According to the European Commission, around 28 million people work in digital platforms like Amazon or Uber in the Union and, of that amount, 5.5 million may not have recognized employment status that corresponds to them.
In order to regularize this situation, avoid the proliferation of false self-employed workers and guarantee the labor rights of people on these platforms, the European Comission (CE) has proposed this Thursday criteria to determine if the people employed are indeed regular staff.
Specifically, the directive presented today proposes five criteria and, If at least two of them are met, it will be considered that the platform employs that person and that this person is part of the company’s staff.
Between the five criteria posed by Brussels, a figure that (1) the company sets the level of remuneration what (2) supervise work development electronically.
Also, that (3) restrict the freedom to choose working hours or periods of absence, to accept or reject tasks and to use subcontractors or substitutes.
It also establishes the criterion that (4) lThe platform establishes binding standards on the aspect (such as the obligation to wear uniforms with the company logo), on the conduct with the client or on the performance of the work.
Likewise, it is included that (5) lThe company restricts the ability of the employee to build a customer base or work for other companies.
If at least two are met of these conditions in the employment relationship between the platform and the worker, that person will be considered a regular employee and will have right to the minimum wage, to collective bargaining, to paid vacations or to better access to protection against accidents at work, unemployment and sickness benefits, as well as contributory old-age pensions.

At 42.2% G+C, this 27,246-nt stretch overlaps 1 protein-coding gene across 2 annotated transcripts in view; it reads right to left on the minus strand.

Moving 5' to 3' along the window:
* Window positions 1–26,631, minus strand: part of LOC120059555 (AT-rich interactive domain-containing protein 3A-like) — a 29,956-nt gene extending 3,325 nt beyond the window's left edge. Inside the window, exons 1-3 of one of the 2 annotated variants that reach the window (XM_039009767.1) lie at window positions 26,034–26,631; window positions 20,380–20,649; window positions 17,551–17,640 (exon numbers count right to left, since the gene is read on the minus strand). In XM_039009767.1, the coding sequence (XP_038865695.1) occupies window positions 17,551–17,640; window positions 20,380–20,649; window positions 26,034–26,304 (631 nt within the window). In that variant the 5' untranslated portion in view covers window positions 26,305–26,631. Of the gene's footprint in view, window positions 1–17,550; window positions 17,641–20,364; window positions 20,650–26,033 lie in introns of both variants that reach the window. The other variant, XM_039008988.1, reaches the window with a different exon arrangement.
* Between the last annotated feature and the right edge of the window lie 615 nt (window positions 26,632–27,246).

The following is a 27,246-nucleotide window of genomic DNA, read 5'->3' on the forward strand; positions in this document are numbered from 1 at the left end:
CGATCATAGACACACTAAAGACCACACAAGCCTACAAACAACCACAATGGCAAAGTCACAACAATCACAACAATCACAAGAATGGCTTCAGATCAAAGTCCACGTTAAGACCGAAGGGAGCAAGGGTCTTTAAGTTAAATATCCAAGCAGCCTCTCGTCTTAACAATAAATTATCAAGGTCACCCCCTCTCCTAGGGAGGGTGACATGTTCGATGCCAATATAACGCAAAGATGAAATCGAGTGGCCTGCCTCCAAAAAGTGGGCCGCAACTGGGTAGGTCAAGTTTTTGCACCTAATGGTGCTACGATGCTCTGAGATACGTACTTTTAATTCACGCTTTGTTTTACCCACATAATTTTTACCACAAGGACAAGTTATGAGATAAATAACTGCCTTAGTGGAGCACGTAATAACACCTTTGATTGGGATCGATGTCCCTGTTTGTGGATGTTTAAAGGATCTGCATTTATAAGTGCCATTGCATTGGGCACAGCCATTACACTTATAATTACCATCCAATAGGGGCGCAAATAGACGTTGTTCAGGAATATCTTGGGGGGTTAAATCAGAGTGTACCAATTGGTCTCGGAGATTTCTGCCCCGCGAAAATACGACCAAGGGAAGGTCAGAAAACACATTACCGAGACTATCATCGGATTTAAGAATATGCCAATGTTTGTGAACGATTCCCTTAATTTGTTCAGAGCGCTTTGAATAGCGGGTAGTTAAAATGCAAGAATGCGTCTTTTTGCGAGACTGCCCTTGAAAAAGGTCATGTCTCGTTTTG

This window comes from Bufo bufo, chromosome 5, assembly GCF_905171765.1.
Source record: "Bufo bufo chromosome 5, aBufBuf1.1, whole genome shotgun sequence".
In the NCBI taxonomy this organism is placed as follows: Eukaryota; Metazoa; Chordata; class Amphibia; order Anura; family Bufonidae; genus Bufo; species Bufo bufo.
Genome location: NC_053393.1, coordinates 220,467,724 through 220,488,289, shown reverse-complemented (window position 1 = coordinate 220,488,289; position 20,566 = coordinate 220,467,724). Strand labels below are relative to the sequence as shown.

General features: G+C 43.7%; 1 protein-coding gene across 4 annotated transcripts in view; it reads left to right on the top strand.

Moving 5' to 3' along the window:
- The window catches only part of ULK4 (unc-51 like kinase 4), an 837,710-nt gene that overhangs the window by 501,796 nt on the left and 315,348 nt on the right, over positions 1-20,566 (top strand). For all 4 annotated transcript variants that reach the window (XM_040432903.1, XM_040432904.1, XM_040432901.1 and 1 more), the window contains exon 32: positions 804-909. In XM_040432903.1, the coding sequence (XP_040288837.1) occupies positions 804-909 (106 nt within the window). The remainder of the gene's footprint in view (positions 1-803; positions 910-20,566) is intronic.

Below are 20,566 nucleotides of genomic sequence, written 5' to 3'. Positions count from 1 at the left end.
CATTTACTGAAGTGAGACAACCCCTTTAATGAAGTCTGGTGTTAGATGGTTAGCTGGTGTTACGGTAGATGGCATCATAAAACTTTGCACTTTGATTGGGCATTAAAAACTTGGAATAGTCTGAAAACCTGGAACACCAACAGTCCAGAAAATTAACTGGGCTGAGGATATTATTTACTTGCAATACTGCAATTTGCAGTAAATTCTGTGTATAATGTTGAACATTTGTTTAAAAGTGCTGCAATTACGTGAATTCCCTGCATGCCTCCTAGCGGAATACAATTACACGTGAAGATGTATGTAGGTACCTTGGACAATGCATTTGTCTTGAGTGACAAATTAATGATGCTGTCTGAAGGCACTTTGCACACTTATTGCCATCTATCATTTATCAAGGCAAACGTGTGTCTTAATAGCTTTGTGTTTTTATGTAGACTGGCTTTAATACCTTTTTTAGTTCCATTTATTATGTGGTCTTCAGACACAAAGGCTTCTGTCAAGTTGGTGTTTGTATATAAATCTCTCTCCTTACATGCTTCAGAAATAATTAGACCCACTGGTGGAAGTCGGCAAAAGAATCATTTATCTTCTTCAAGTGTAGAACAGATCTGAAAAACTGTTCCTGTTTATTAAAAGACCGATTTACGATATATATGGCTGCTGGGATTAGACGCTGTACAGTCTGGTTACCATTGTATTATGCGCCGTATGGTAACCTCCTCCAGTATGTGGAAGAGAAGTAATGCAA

Option to contest
What would happen in the event that one of the two parties wants to challenge the designation of the staff as a worker?
Both platforms and employees will have the possibility to do so through judicial or administrative procedures.
Yes, it’s company the one that opposes, it will be up to the company to prove that there is no employment relationship with the worker. If, on the contrary, it is the employed person The one that rejects the designation as such, the platform must contribute to the “adequate resolution” of the procedures, “in particular, providing all the relevant information,” Brussels said in a statement.
The EC hopes that with this directive between 1.7 million and 4.1 million people will see their status as a staff employee recognized on these digital platforms.
Others could become authentic freelancers, “since some platforms could adjust their business model,” Brussels explained.
Legislation and transparency
Community sources specified that the five criteria chosen are based on European and Member State jurisprudence on the matter. Therefore, they are principles that community club courts have used to confirm an employment relationship between an employee and a platform.
The directive also covers algorithmic management, which increasingly replaces managers when assigning tasks, monitoring and evaluating work performed, providing incentives or imposing sanctions.
The proposal increases transparency in the use of algorithms by platforms, ensures human control over working conditions, and grants the right to challenge automated decisions. These new rights will apply to both regular workers and the truly self-employed.
Together with the directive, Brussels today opened a public consultation on the guidelines for applying EU competition law to the collective agreements of the self-employed who work alone.
George Holan is chief editor at Plainsmen Post and has articles published in many notable publications in the last decade.